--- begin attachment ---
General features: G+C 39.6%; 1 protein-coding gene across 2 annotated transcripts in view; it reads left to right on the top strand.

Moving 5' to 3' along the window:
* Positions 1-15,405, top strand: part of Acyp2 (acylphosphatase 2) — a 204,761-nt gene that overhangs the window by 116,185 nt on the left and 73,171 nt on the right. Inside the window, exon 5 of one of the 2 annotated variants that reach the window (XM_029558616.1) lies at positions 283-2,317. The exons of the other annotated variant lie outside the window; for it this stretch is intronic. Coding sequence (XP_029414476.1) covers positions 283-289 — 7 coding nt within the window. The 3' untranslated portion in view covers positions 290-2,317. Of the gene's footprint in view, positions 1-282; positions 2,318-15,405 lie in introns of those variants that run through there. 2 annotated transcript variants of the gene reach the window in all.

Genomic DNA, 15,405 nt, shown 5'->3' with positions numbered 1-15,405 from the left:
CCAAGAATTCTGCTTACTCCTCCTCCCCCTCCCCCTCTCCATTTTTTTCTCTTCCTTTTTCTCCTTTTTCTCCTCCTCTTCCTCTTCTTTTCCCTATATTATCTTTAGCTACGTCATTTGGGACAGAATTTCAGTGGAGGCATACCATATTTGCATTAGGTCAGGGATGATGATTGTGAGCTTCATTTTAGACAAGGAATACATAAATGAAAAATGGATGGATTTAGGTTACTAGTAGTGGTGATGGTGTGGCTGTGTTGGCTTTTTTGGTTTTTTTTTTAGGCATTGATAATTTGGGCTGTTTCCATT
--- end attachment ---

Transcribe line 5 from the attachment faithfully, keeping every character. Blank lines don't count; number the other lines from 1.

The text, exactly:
CCAAGAATTCTGCTTACTCCTCCTCCCCCTCCCCCTCTCCATTTTTTTCTCTTCCTTTTTCTCCTTTTTCTCCTCCTCTTCCTCTTCTTTTCCCTATATTATCTTTAGCTACGTCATTTGGGACAGAATTTCAGTGGAGGCATACCATATTTGCATTAGGTCAGGGATGATGATTGTGAGCTTCATTTTAGACAAGGAATACATAAATGAAAAATGGATGGATTTAGGTTACTAGTAGTGGTGATGGTGTGGCTGTGTTGGCTTTTTTGGTTTTTTTTTTAGGCATTGATAATTTGGGCTGTTTCCATT